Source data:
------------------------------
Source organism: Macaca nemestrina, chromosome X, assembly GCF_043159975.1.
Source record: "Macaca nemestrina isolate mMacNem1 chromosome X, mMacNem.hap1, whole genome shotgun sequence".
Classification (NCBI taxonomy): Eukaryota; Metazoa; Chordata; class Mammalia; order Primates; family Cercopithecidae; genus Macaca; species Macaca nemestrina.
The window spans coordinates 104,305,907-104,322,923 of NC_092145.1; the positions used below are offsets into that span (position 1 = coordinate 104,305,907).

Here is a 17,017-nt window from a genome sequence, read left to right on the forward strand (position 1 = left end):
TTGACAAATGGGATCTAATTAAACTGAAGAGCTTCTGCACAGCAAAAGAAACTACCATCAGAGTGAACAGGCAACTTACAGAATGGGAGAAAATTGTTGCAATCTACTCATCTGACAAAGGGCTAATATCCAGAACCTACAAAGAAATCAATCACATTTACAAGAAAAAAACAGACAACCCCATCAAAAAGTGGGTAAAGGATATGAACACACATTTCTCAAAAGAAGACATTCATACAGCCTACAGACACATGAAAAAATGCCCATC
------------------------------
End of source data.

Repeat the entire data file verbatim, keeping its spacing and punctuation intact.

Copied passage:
Source organism: Macaca nemestrina, chromosome X, assembly GCF_043159975.1.
Source record: "Macaca nemestrina isolate mMacNem1 chromosome X, mMacNem.hap1, whole genome shotgun sequence".
Classification (NCBI taxonomy): Eukaryota; Metazoa; Chordata; class Mammalia; order Primates; family Cercopithecidae; genus Macaca; species Macaca nemestrina.
The window spans coordinates 104,305,907-104,322,923 of NC_092145.1; the positions used below are offsets into that span (position 1 = coordinate 104,305,907).

Here is a 17,017-nt window from a genome sequence, read left to right on the forward strand (position 1 = left end):
TTGACAAATGGGATCTAATTAAACTGAAGAGCTTCTGCACAGCAAAAGAAACTACCATCAGAGTGAACAGGCAACTTACAGAATGGGAGAAAATTGTTGCAATCTACTCATCTGACAAAGGGCTAATATCCAGAACCTACAAAGAAATCAATCACATTTACAAGAAAAAAACAGACAACCCCATCAAAAAGTGGGTAAAGGATATGAACACACATTTCTCAAAAGAAGACATTCATACAGCCTACAGACACATGAAAAAATGCCCATC